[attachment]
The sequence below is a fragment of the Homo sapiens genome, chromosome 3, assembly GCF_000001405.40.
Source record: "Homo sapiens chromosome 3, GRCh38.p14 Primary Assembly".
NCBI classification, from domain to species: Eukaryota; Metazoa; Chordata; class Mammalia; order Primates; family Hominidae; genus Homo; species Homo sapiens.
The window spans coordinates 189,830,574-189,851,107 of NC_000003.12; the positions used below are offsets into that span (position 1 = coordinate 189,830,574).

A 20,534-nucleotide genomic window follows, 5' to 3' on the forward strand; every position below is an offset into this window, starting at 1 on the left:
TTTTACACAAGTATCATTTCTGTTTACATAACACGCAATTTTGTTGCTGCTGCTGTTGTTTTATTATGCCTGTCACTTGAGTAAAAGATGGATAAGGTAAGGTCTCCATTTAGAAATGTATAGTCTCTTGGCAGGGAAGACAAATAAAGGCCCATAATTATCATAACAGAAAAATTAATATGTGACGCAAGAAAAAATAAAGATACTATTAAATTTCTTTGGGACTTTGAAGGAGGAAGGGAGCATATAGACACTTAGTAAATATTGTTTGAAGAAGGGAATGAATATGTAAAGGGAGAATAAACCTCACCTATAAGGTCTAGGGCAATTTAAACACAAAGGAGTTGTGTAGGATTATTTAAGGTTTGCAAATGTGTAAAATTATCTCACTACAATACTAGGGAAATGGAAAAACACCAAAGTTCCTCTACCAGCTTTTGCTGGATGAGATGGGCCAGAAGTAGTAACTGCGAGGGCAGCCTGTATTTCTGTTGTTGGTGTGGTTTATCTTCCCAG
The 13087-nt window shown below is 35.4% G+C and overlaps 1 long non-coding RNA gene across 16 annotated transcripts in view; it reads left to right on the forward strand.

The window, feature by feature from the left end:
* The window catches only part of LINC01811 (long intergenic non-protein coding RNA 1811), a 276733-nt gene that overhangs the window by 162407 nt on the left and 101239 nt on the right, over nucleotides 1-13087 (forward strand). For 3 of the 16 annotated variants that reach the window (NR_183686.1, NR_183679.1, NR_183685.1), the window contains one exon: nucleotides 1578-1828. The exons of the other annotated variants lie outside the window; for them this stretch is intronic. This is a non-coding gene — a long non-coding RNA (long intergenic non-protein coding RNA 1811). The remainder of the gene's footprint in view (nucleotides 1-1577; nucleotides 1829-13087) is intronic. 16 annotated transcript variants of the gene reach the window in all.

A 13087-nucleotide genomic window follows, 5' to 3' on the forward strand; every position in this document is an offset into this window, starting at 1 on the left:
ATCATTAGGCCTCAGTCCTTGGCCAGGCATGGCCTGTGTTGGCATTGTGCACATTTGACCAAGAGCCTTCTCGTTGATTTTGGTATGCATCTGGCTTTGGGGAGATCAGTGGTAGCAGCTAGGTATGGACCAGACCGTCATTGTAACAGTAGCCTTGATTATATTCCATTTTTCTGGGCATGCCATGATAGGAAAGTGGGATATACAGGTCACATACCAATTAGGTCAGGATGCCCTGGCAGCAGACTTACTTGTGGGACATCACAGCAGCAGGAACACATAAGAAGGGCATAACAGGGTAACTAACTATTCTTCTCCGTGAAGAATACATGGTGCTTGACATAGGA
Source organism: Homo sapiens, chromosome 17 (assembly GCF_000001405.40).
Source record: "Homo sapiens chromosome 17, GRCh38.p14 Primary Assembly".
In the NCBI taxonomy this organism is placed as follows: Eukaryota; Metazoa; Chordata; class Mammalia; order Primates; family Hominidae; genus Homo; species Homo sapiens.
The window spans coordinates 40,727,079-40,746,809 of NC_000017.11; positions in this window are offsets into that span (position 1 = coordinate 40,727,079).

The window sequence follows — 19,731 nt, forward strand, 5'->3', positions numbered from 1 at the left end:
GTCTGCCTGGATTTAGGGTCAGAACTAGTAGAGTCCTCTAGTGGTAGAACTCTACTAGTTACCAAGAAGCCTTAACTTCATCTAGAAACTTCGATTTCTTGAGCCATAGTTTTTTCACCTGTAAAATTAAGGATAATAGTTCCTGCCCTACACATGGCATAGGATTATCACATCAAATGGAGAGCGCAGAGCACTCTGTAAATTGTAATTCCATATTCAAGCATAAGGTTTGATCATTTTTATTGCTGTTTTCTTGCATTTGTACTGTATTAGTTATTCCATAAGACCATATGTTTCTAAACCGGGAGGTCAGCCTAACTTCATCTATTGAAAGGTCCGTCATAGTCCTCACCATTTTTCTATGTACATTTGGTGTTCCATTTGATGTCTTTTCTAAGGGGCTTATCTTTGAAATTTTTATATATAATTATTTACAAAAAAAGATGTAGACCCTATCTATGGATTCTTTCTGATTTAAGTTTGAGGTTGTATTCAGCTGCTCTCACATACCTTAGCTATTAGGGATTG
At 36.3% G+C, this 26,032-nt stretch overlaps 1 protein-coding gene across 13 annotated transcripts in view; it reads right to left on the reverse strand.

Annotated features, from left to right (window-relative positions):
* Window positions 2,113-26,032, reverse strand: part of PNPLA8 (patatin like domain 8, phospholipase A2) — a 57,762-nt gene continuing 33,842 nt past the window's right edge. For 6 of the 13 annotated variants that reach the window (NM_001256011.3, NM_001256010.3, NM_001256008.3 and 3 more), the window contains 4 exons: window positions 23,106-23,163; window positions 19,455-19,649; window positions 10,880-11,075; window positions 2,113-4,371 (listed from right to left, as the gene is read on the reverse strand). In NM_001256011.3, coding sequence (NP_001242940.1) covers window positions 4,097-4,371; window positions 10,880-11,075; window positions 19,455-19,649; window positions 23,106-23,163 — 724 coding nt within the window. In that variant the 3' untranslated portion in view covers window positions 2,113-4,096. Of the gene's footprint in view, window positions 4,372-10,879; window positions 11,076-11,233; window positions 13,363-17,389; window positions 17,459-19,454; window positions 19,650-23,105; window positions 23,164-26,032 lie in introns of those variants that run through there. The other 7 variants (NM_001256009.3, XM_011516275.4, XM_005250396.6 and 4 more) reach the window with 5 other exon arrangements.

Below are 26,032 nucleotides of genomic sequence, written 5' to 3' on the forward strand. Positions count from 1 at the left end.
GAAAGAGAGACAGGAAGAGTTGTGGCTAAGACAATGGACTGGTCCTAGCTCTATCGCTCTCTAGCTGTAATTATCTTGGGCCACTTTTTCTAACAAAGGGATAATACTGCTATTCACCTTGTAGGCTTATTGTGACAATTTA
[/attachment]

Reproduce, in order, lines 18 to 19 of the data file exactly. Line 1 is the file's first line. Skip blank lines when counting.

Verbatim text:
At 36.3% G+C, this 26,032-nt stretch overlaps 1 protein-coding gene across 13 annotated transcripts in view; it reads right to left on the reverse strand.

Annotated features, from left to right (window-relative positions):